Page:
March 2014 – Still Pregnant
Wean off progesterone two days before ultrasound (I don’t know why they call it weaning, you just stop!). 8 week ultrasound. It’s still a baby! It’s bigger! It has a heartbeat! We have officially graduated from the fertility center, with prenatal care instructions and stuff to give my doctor. Dance like a crazy person and tell family.

So there you have it. The entire process took over a year from start to finish, including emotional breaks, time off to get finances together, etc… The whole process insemination process cost us just about $8,900, including $4,330 for 10 vials of donor materials. I also tallied how much it would cost us if my company had granted us infertility coverage – all total? About $4,900 with copays, a difference of $4,000. But granting same-sex couples infertility benefits would be too expensive for the institution (NO SERIOUSLY, THAT’S WHAT HR TOLD ME).

I do recommend advocating for yourself if you find yourself in this position, including excessive research. I thought our first nurse manager would do a much better job than she did keeping us informed. I know that we were probably one of the least hands-on of her patients (IUI vs. IVF), but we were also new to the experience and needed a little more hand-holding through the experience than she was wiling to give (as our December experience proved!). Instructions were also given inconsistently and at times, I felt like she had to be reminded who I was while on the phone with her. All said and done, personality is important and if you don’t click with the person who’s supposed to be working with you through the entire experience, for the love of god, get someone else. I wish we’d fired her in September, the other time I felt really let down by her.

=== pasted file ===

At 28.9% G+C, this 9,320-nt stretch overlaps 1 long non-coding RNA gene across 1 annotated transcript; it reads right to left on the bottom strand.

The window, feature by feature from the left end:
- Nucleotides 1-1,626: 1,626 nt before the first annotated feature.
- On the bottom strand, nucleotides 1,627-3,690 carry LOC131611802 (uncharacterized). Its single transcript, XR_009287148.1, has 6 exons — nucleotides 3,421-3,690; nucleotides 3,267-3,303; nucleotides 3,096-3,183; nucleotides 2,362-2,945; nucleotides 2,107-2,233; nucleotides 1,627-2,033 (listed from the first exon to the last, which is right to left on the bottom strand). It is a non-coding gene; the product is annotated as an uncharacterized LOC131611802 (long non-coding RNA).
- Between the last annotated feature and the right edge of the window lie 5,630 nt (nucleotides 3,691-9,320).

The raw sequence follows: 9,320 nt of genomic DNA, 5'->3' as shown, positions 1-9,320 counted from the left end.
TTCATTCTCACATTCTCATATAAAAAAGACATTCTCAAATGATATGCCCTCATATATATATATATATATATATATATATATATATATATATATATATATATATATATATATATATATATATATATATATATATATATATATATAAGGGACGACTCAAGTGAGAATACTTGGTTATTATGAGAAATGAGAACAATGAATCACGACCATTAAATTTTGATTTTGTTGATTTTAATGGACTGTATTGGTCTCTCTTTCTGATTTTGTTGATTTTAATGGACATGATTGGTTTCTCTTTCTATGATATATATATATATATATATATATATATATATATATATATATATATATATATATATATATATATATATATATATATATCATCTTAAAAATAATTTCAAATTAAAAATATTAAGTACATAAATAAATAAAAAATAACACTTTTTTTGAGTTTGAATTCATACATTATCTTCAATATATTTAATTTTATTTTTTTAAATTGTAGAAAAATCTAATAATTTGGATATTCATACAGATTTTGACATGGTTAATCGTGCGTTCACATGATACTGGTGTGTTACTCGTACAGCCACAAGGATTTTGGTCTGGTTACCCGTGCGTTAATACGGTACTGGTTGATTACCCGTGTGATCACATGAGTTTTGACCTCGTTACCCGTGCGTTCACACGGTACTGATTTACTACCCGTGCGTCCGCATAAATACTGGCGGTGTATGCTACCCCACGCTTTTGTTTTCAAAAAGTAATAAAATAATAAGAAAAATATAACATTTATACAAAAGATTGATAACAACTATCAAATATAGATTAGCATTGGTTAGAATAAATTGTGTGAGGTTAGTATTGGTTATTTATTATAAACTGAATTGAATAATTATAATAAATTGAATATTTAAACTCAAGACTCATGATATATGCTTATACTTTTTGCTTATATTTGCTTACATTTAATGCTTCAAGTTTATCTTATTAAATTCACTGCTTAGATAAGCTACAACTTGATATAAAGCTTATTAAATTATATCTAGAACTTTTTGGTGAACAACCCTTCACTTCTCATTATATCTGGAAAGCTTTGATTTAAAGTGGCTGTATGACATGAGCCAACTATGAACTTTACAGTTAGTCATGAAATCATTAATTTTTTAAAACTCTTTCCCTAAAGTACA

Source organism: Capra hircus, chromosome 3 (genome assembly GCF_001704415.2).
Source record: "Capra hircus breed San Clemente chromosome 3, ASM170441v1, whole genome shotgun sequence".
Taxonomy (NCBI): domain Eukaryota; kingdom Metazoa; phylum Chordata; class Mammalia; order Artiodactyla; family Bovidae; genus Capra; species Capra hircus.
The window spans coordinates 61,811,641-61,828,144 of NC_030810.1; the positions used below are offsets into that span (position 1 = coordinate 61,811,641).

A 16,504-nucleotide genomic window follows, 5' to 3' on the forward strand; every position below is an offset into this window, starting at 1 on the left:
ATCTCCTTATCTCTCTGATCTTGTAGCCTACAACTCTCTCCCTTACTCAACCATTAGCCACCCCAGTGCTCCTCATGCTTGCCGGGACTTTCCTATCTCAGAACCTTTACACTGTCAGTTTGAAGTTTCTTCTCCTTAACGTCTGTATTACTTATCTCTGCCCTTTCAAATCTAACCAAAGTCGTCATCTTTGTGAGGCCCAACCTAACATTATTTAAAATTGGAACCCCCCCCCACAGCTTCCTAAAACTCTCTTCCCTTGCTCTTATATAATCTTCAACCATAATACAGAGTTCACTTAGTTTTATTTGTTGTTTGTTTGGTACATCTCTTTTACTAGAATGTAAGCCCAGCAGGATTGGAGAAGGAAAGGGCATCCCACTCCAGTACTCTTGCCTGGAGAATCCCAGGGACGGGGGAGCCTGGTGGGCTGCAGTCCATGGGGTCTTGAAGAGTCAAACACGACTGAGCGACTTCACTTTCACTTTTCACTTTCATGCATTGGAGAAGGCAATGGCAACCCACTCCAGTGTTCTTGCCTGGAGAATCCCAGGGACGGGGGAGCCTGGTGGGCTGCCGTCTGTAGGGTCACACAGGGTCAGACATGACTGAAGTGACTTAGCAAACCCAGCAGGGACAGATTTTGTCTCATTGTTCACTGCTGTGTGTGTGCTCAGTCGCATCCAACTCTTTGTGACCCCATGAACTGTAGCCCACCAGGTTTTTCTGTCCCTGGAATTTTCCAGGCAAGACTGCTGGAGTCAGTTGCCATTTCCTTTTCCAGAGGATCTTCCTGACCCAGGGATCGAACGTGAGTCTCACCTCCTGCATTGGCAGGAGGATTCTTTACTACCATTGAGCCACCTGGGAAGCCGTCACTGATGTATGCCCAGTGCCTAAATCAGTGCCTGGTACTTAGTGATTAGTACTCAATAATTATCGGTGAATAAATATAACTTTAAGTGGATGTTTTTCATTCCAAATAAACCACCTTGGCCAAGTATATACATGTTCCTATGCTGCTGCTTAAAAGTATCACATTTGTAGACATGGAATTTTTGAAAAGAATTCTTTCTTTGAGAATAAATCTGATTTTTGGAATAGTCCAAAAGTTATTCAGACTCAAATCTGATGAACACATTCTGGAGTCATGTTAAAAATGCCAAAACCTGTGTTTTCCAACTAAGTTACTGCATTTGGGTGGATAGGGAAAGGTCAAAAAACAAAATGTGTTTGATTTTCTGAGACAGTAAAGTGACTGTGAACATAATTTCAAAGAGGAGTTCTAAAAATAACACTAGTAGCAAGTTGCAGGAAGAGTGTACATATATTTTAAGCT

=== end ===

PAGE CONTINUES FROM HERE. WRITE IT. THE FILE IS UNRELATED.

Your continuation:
Anyway, this is just what happened with me. You will, undoubtedly, be different.

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Healthy Pregnancy Counseling – Shame in a Phone Call!

Perhaps I’m being unkind characterizing it as such. But here’s the deal. My insurance has a healthy pregnancy program which involves a few 15-30 minute phone calls from a nurse during my pregnancy, with the intention of reducing ER visits and unncessary C-sections. More importantly, if I sign up to do it through my work, they’ll pay me $200. $200 buys a lot of diapers / pays for 4 midwife copays, so I signed up early on.